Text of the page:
Sunday, January 30, 2011

August 3-5 Warsaw

Krzycie made a wonderful breakfast. Eric had already taken Jim to
the airport. Her sister Jolanta (pronounced “Yolanda”) calls, and says she is
a bit late. More get revealed at this point. The family is headed to Hungary
for a vacation in one of the wine regions. Not Tokay, but the other one
whose name escapes me just now. Jola, and “big” Natalie, the fifteen year-old
cousin who has also been visiting, are going to look after us.

We went to see different things in Warsaw on each of these days. We
walked around the Stare Miasto, the Old Town, which is a complete
reconstruction since the original was destroyed during the Second World

Warsaw's historic appearance has been recaptured through buildings that duplicate what went before.

On another day, Jolanta and Natalie went with us to Wilanow.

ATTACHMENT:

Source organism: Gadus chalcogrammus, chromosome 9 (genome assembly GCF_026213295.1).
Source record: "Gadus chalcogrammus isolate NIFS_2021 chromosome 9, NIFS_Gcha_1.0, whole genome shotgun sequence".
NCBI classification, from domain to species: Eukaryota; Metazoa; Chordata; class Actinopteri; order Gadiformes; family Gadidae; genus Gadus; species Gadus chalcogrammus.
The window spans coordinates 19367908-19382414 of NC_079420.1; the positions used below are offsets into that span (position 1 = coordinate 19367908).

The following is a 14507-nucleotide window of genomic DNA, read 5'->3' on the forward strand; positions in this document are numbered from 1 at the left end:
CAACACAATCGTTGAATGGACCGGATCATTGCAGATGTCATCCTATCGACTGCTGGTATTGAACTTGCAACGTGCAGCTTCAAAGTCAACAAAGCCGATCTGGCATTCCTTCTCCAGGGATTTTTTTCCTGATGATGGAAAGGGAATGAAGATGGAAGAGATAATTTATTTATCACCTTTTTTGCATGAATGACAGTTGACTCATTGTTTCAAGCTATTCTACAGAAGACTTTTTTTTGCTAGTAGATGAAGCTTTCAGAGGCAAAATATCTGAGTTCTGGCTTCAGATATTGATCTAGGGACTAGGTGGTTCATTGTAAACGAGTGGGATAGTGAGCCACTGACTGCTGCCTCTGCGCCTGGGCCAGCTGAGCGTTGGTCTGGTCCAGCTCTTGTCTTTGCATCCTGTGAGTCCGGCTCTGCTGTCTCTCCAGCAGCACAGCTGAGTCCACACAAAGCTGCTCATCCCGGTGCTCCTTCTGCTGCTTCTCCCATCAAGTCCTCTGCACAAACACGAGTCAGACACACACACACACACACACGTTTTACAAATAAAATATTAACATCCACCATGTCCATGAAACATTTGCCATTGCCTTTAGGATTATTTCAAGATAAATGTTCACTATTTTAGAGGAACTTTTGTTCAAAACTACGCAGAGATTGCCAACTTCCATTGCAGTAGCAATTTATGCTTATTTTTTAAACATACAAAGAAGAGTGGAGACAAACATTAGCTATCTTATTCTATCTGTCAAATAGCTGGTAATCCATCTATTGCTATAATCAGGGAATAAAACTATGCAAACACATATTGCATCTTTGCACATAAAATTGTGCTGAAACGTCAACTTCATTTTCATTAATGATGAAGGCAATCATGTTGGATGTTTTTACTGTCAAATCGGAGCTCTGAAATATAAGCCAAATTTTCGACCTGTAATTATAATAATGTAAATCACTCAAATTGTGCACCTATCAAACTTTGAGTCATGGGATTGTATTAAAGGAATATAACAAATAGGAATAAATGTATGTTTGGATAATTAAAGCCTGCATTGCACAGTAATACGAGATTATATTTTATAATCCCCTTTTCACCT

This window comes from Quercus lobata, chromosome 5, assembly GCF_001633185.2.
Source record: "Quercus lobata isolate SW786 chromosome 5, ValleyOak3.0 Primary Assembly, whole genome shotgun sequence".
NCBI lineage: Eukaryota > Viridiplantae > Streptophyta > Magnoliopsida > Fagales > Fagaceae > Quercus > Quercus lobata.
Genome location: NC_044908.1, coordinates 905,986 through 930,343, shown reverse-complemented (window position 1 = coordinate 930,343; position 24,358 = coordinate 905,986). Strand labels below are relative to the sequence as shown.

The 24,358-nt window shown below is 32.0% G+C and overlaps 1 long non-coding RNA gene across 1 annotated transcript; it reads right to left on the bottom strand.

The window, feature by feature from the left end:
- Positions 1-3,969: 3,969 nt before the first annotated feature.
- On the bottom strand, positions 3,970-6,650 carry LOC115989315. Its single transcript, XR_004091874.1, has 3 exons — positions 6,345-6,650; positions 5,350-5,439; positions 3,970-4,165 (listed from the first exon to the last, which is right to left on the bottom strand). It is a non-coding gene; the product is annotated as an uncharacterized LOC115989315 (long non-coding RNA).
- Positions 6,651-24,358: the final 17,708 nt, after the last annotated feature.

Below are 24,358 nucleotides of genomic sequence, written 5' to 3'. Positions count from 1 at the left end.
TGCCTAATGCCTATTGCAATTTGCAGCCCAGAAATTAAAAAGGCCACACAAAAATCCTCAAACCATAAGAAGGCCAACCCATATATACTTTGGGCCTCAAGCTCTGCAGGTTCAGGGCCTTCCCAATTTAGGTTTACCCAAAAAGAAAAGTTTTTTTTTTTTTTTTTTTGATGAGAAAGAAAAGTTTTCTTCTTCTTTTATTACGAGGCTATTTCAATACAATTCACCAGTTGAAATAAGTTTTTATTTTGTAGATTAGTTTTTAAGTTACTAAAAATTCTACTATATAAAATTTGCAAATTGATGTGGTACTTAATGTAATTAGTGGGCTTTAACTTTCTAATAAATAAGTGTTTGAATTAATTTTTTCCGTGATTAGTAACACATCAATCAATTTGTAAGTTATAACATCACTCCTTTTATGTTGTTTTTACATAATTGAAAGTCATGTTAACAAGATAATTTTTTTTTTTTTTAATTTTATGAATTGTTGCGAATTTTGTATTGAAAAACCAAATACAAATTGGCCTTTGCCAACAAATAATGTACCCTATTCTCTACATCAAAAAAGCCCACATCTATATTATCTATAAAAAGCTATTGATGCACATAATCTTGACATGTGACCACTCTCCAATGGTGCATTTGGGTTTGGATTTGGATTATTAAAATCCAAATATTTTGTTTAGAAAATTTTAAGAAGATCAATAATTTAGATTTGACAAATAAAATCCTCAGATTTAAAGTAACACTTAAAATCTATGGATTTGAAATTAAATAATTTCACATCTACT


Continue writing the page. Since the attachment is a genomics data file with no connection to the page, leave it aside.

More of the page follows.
(Villanova) The palace and grounds there are like a small Versailles and
once belonged to King Jan III Sobieski. There must have been at least one
portrait of him in each room. After the dismemberment of Poland, the
palace fell into the hands of a noble family. The grounds contained an
interesting church with paintings from more recent Polish history. We also
stopped for chocolate. We had cold chocolate, as thick as Spanish hot
chocolate, with a small scoop of ice cream in the glass. Really good stuff.

Jolanta and Natalie.

Wilanow Palace gate.

Wilanow Palace.

On August 5, we went to the Warsaw Uprising Museum with Natalie.
This new museum is an excellent display, and one that never missed a
chance to point out Soviet duplicity in destroying the Home Army to
eliminate non-Communist leadership in postwar Poland. The Warsaw
Ghetto uprising is commemorated by a path and series of monuments in the
ghetto area. (Or more properly, where the Ghetto used to be.) Holocaust
sites are too emotional for Penny, and so out of consideration for her, we
will not be visiting the ghetto. Penny and I rode the tram across Most
Poniatowski down Avenue Waszyngtona into the Praga district, which looks
very Stalinist.

This was some good beer!

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